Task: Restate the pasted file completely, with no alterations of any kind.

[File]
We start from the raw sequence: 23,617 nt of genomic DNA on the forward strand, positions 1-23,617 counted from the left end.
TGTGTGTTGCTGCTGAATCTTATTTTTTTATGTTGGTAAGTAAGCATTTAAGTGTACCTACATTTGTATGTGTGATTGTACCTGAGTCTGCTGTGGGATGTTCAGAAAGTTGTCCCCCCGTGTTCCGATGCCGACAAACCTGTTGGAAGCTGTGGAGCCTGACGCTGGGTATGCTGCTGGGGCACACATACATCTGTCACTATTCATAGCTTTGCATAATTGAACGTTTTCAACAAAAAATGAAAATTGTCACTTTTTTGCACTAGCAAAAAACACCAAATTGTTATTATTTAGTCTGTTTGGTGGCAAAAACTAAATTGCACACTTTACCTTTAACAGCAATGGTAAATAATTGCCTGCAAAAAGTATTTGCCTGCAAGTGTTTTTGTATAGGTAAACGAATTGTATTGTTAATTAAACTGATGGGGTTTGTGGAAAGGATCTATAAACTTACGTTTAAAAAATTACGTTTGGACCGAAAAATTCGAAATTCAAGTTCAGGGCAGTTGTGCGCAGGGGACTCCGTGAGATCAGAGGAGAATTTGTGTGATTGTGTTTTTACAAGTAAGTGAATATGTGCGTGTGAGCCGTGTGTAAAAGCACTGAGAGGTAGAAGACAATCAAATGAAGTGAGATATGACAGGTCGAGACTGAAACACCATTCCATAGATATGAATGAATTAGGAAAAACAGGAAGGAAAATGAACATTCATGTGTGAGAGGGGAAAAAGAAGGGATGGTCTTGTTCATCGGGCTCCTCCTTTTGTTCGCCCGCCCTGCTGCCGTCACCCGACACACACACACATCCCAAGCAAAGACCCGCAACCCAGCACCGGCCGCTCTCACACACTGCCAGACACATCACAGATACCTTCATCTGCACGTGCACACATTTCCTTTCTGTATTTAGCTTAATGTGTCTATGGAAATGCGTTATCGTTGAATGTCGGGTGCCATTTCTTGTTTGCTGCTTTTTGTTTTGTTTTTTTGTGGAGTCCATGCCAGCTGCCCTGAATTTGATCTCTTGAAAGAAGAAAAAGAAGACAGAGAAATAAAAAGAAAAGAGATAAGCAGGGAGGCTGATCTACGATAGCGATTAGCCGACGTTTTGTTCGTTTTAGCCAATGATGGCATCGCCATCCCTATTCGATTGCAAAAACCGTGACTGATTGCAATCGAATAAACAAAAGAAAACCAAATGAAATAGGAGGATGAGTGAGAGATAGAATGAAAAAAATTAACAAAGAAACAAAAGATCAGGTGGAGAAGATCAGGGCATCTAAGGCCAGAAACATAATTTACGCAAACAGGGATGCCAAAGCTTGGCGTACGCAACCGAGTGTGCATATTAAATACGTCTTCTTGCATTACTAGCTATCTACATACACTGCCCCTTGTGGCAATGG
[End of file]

We start from the raw sequence: 23,617 nt of genomic DNA on the forward strand, positions 1-23,617 counted from the left end.
TGTGTGTTGCTGCTGAATCTTATTTTTTTATGTTGGTAAGTAAGCATTTAAGTGTACCTACATTTGTATGTGTGATTGTACCTGAGTCTGCTGTGGGATGTTCAGAAAGTTGTCCCCCCGTGTTCCGATGCCGACAAACCTGTTGGAAGCTGTGGAGCCTGACGCTGGGTATGCTGCTGGGGCACACATACATCTGTCACTATTCATAGCTTTGCATAATTGAACGTTTTCAACAAAAAATGAAAATTGTCACTTTTTTGCACTAGCAAAAAACACCAAATTGTTATTATTTAGTCTGTTTGGTGGCAAAAACTAAATTGCACACTTTACCTTTAACAGCAATGGTAAATAATTGCCTGCAAAAAGTATTTGCCTGCAAGTGTTTTTGTATAGGTAAACGAATTGTATTGTTAATTAAACTGATGGGGTTTGTGGAAAGGATCTATAAACTTACGTTTAAAAAATTACGTTTGGACCGAAAAATTCGAAATTCAAGTTCAGGGCAGTTGTGCGCAGGGGACTCCGTGAGATCAGAGGAGAATTTGTGTGATTGTGTTTTTACAAGTAAGTGAATATGTGCGTGTGAGCCGTGTGTAAAAGCACTGAGAGGTAGAAGACAATCAAATGAAGTGAGATATGACAGGTCGAGACTGAAACACCATTCCATAGATATGAATGAATTAGGAAAAACAGGAAGGAAAATGAACATTCATGTGTGAGAGGGGAAAAAGAAGGGATGGTCTTGTTCATCGGGCTCCTCCTTTTGTTCGCCCGCCCTGCTGCCGTCACCCGACACACACACACATCCCAAGCAAAGACCCGCAACCCAGCACCGGCCGCTCTCACACACTGCCAGACACATCACAGATACCTTCATCTGCACGTGCACACATTTCCTTTCTGTATTTAGCTTAATGTGTCTATGGAAATGCGTTATCGTTGAATGTCGGGTGCCATTTCTTGTTTGCTGCTTTTTGTTTTGTTTTTTTGTGGAGTCCATGCCAGCTGCCCTGAATTTGATCTCTTGAAAGAAGAAAAAGAAGACAGAGAAATAAAAAGAAAAGAGATAAGCAGGGAGGCTGATCTACGATAGCGATTAGCCGACGTTTTGTTCGTTTTAGCCAATGATGGCATCGCCATCCCTATTCGATTGCAAAAACCGTGACTGATTGCAATCGAATAAACAAAAGAAAACCAAATGAAATAGGAGGATGAGTGAGAGATAGAATGAAAAAAATTAACAAAGAAACAAAAGATCAGGTGGAGAAGATCAGGGCATCTAAGGCCAGAAACATAATTTACGCAAACAGGGATGCCAAAGCTTGGCGTACGCAACCGAGTGTGCATATTAAATACGTCTTCTTGCATTACTAGCTATCTACATACACTGCCCCTTGTGGCAATGG